Monday, September 19, 2005

Truce for custody battles - Pennsylvania

Truce for custody battles - PittsburghLIVE.com

Excerpts:

In their fight for increased access to their children, Fisher and many other noncustodial parents, mostly fathers, have received legal help from the Fathers Collaborative, a new joint venture of University of Pittsburgh's School of Law and Goodwill Industries of Pittsburgh.

Since June 2004, the collaborative has helped 370 parents to calm down and talk, reach agreements with each other and gain greater access to or even custody of their children. The effort is sponsored by a grant from the state Department of Public Welfare's Bureau of Child Support Enforcement.

Parents seeking help are evaluated by a specialist at Goodwill regarding their income, employment and family situations. Only those individuals who make less than $22,500 annually can qualify for help.

The parents also must agree to have child support deducted from their paychecks.

Gruener emphasized that by law parents are allowed to see their children even if they owe child support.

"Although the law doesn't make that connection," said Gruener, "people connect those two all the time."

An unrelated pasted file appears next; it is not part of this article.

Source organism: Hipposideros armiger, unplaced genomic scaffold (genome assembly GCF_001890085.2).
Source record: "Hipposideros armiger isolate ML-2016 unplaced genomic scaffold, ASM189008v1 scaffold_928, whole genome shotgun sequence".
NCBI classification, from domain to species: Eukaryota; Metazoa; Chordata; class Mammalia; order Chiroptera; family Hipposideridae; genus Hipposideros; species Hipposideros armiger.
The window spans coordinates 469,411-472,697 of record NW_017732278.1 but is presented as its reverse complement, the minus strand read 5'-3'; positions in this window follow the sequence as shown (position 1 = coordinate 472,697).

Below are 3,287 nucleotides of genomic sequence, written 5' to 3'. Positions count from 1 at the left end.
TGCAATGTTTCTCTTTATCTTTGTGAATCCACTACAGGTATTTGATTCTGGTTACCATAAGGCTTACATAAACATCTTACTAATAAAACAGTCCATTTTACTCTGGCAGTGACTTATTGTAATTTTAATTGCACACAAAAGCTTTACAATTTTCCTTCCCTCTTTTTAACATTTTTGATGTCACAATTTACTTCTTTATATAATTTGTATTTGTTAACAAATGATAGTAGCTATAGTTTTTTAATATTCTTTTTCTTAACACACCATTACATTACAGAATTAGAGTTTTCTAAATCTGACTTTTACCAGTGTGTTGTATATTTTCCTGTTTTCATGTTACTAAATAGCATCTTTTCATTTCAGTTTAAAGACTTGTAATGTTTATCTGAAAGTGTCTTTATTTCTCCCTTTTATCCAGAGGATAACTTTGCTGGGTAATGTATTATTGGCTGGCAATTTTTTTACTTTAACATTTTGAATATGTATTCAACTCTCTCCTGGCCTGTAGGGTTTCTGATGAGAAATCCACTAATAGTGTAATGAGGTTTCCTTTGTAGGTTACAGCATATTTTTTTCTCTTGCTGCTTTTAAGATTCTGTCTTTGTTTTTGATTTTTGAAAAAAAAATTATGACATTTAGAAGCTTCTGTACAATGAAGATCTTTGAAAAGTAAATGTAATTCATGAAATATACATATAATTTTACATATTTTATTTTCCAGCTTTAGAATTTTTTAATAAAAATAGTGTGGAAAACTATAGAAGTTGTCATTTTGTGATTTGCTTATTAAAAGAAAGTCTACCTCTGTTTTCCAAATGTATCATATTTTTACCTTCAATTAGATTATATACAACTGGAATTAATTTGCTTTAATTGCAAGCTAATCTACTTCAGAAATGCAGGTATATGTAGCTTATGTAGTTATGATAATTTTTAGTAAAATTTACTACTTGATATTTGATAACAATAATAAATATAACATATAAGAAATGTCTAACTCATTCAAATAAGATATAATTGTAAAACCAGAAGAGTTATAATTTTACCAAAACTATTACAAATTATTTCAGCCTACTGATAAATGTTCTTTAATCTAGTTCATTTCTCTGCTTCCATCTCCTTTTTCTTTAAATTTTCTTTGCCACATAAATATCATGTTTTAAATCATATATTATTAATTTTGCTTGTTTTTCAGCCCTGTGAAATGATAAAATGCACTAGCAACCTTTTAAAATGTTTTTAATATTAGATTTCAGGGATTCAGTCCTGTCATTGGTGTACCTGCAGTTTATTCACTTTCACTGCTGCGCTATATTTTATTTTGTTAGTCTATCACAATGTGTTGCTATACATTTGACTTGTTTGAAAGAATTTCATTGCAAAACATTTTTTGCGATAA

"When you go in and you're a father, the court has two stereotypes of you: You want to get even with (the mother) by taking away the kid, or you want to pay less child support," said Kevin Sheahen, who heads the local chapter of the National Congress for Fathers and Children. "It's not on the court's horizon that you want to be a dad."

The courts don't track the proportion of mothers who have custody, but "it's safe to say the vast majority of the custodial parents are mothers," Gruener said.

With the collaborative's help, Anthony Gan, of the East End, gained primary custody of his 15-year-old son within a year. He tried for a decade before with no success.

"It does a lot for my self-esteem and his self-esteem," Gan said. "Now he has a role model."

Although it took one mediation session for Fisher and his wife to agree on joint custody of David, Fisher said the legal backing he got from the collaborative also helped assure his wife that he would play by the rules.

"It brings us some closure so we didn't have to argue over how many days 'Tiger' gets to spend with me," said Lorena Walker, who is in divorce proceedings with Fisher. "It made us come to an agreement."

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